In those terms, note that it would actually be legitimate (in terms of the consent of the governed) to simply change the Constitution to abolish the electoral college etc without fulfilling the requirements listed in the Constitution for an amendment, provided that there were sufficient general popular support for doing so (sufficient consent of the governed). This would also be, however, "illegal" in terms of the written text of the Constitution. So it would be legitimate, but illegal.

The advantage of doing this via adding temporary states is that it would be within the letter of the law, whereas the alternative amounts to simply ignoring the text of the Constitution. So it would be legal. And it would also be clearly justified in terms of democratic principles. And if it is done, it ought to be done with sufficient consent of the governed/popular support.




If there are other ideas about what could in theory be done, I would be interested to hear those. But I haven't really seen any ideas other than "tolerate a large and growing bias to minority rule over the majority, it is not so bad!"


I utterly reject the premise implied by your post, that if we choose to reject the legitimacy of a government poisioned by Banana Republicans our only alternative is an arrangement of byzantine technicalities that only Rube Goldberg could love. Rather, I think it it is the opposite: if the United States is dying (as I fear it is), then don't try to come up with some Frankenstein solution that will further erode positive social constructs like Rule of Law. Rather, let it die and put our energies into building something else, that will work better for its citizens. US State governments are far from perfect, but they provide a pre-assembled alterantive to the government in DC, an invaluable benefit for any group preparing for the end of the United States.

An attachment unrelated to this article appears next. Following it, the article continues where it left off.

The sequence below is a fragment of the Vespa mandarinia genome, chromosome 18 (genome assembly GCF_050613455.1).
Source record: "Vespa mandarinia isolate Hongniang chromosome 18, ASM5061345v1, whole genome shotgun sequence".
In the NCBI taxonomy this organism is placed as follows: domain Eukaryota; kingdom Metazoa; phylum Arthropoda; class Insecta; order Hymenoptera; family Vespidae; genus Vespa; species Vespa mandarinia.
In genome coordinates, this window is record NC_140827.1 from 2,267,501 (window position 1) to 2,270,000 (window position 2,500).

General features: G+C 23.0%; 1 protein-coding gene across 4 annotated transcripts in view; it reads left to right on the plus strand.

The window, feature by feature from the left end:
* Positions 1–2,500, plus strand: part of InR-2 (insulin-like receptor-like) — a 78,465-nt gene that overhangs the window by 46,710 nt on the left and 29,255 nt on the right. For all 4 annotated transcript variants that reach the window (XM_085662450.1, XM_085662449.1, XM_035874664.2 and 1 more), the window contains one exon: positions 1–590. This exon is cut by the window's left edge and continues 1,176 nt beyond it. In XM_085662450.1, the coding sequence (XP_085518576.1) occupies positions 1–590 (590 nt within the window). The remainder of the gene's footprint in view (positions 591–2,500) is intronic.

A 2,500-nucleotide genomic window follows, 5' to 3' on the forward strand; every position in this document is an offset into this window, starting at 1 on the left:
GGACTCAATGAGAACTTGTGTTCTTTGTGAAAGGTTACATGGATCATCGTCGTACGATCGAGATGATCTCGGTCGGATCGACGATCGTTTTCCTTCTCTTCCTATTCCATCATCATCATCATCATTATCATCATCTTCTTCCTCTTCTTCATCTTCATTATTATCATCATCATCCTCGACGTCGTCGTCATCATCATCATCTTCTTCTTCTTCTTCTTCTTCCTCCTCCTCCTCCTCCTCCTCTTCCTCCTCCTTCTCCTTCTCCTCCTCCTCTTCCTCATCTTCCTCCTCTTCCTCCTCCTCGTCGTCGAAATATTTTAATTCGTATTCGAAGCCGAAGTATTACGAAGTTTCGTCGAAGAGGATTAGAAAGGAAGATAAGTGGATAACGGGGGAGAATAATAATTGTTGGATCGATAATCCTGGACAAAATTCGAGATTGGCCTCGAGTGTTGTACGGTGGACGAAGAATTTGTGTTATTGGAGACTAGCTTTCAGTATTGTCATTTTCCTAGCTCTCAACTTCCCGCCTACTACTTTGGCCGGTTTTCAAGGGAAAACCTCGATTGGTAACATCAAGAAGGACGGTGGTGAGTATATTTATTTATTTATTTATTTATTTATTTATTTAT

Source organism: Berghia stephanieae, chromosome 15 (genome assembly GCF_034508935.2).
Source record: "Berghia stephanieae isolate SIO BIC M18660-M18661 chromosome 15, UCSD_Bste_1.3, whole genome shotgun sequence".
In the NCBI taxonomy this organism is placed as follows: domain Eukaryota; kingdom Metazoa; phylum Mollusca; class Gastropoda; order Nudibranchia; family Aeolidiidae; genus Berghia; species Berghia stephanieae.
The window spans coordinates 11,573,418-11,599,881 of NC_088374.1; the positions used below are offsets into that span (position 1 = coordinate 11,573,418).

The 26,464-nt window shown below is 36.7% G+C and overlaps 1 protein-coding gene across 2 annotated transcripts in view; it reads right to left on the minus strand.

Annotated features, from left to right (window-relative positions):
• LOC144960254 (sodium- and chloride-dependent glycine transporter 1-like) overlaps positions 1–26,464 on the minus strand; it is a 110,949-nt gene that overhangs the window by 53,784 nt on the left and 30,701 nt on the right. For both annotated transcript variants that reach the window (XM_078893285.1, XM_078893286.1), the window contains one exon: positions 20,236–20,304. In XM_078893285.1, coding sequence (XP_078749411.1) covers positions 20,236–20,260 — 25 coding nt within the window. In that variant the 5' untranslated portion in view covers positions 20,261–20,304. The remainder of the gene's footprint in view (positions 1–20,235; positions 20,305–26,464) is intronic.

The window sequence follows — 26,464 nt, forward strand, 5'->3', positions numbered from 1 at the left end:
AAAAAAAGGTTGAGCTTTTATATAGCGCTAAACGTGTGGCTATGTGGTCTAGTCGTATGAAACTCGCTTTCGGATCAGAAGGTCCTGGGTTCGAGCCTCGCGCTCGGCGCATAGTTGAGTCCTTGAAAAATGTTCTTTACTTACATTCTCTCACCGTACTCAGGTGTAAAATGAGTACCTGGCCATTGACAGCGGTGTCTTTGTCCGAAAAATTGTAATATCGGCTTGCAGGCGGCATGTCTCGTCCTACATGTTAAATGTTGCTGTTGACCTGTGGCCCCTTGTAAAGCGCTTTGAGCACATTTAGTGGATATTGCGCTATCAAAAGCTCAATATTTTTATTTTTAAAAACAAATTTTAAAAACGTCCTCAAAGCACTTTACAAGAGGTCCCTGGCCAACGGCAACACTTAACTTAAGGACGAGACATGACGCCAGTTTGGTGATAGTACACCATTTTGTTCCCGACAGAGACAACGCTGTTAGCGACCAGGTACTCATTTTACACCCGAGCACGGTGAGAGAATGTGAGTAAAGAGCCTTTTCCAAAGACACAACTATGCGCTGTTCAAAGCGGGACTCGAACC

If instead you want to truly save the United States, it will be a difficult path.Institutions that are already rotten or broken need to be repaired or rebuilt. We need to be prepared for a long fight against dying Republicanism: with ideals, with media, with practical solutions to peoples problems, with real workable alternatives, with legal fights, with protests, and with protection for the public against the seemingly inevitable Republican terrorism. And when the last Republican majorities are sent to the political graveyard, we will need to rebuild everything for a generation or more. All while dealing with the climate crisis, anbd the broader struggle between labor and capital (or, if you prefer, between humanity and corporations, or the public and the oligarchs).

Any such attempt as is proposed by the OP will destroy the United States, and in a very short time, as would an equivalent move by the GOP.